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Curious about why respirators expire? Here’s what you can do to make sure your respirator inventory stays up to date and ready to go.

If you’re responsible for managing inventories of personal protection equipment, you should be aware that most disposable respirators – used to protect wearers against particulate airborne hazards – have a limited shelf life, after which they should no longer be used.

But what does it mean for a respirator to “expire?” Let’s find out.

Disposable respirators can help reduce exposures to potentially harmful substances, such as various particulate hazards. The specially designed filter media traps particulates that pass through when the wearer inhales air. A good fit on the face is critical, since a proper seal helps keep outside air from leaking around the edges of the respirator.

Components can degrade over time

The longer a respirator has been in storage, the less likely it is to perform at its full potential. Over time, components such as the strap and nosefoam may degrade, which can affect the quality of the fit and seal. Additionally, expired respirators may potentially no longer meet the certification guidelines set by the National Institute for Occupational Safety and Health (NIOSH).

In order to help keep performance at the expected level, 3M has set shelf life guidelines for most of its disposable respirators. Expiration dates vary according to respirator type, filter media, other materials used in construction, and date of manufacture. On 3M disposable respirators, shelf life information can usually be found on the side or bottom of the packaging. An hourglass icon will be nearby to help you identify the expiration date, which is different from the “factory” icon near the date of manufacture.

 

For Help Choosing The Correct Respirator

For more information on disposbale respiratiors from 3M, visit MSCDirect.com.

How to store your disposable respirators

Storage conditions are a key factor for shelf life too. In the United States, per 29 CFR 1910.134, OSHA has required that respirators be stored in the original packaging and away from contaminated areas, dust, sunlight, extreme temperatures, excessive moisture and damaging chemicals. Canada’s CSA Standard Z94.4 has a similar requirement.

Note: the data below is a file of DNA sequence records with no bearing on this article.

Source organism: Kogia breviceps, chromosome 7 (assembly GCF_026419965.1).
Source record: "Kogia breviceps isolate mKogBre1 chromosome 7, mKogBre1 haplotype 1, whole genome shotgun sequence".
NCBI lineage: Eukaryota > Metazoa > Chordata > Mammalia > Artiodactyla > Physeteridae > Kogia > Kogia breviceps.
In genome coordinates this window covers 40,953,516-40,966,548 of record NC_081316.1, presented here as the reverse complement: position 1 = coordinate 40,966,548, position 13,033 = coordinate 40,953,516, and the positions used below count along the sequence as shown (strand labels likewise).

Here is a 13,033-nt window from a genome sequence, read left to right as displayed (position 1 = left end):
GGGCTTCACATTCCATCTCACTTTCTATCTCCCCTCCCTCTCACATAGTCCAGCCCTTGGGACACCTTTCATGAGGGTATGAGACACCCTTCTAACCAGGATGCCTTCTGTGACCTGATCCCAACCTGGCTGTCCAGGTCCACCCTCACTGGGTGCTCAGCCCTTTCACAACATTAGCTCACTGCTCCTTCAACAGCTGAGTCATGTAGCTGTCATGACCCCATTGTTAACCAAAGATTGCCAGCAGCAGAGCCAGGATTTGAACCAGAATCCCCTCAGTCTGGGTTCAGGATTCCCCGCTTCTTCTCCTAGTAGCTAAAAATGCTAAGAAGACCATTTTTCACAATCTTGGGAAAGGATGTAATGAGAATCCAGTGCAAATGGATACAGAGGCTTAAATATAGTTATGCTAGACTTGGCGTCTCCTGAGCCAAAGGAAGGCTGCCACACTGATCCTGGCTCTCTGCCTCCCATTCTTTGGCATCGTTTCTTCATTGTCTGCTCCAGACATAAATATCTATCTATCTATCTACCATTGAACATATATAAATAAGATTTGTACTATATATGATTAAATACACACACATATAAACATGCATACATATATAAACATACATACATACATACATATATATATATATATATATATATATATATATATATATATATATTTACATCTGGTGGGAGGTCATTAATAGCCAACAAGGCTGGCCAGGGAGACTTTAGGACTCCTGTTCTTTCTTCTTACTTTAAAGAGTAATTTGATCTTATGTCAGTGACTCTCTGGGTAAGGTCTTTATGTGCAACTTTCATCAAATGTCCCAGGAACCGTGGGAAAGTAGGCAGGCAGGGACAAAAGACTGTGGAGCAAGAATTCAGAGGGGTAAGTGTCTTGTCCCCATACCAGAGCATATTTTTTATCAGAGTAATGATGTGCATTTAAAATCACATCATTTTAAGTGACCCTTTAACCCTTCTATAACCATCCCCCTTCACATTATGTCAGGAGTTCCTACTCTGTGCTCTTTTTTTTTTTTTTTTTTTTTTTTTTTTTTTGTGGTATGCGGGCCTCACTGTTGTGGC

Here are a few steps you should take for proper storage:

  • Always store respirators in their original packaging
  • Keep respirators away from contaminated areas, dust, sunlight, extreme temperatures, excessive moisture and damaging chemicals
  • Implement good inventory management practices, including stock rotation

Replenishing your stockpile and disposing of expired respirators

Now that you understand why respirators expire, and how to maintain your stockpile, you may also be interested in alternatives for what to do with your inventory once it has expired. Rather than disposing of your expired respirators in a landfill – there are other options to help you dispose of them in an environmentally sustainable and cost-effective way.

Option 1: Recycling

Expired/aging product can be recycled into new plastic products. For instance, through Deltco Plastics, there is no charge for this service (customers do pay shipping charges). Contact Deltco or your recycling provider to confirm eligible products, quantities and fees (if any).

Option 2: Waste-to-Energy (W2E)

In this option, disposed products are used as fuel for power generation. Contact an independent provider, such as Covanta Environmental Solutions or LJP Enterprises, to verify that your products are eligible. Contact a facility close to you. For your convenience, a list of facilities from CES and LJP is listed in this document. Shipping and disposal costs are typically the responsibility of the stockpile owner.

Option 3: Donation

Aging product with at least 12 months of shelf life remaining can be put in the hands of groups in need. 3M can help you identify donation options for your N95 stockpile. This solution may also allow your organization to receive a tax credit.

In order to help hospitals, emergency preparedness agencies, and business continuity managers achieve their sustainability and cost management goals, 3M created the 3M™ Disposable Respirator Stockpile Maintenance Program. It offers you several sustainable, convenient and cost-effective options for disposing of your aging and expired stockpiles of 3M™ N95 Respirators.

MSC can partner with you to help you find organizations that can recycle or donate your outdated respirators. MSC can also help plan a purchase schedule that can help you save money and reduce waste.

DEALING WITH DISPOSABLE RESPIRATORS

Are you responsible for managing inventories of personal protection equipment? If you are, you’re likely aware that most disposable respirators — used to protect wearers against particulate airborne hazards — have a limited shelf life. Replenishing your stockpile is therefore vital.

Take our poll to find out how you dispose of respirators compared to other shops.

What’s your preferred method when disposing of respirators?

Previously featured on 3M.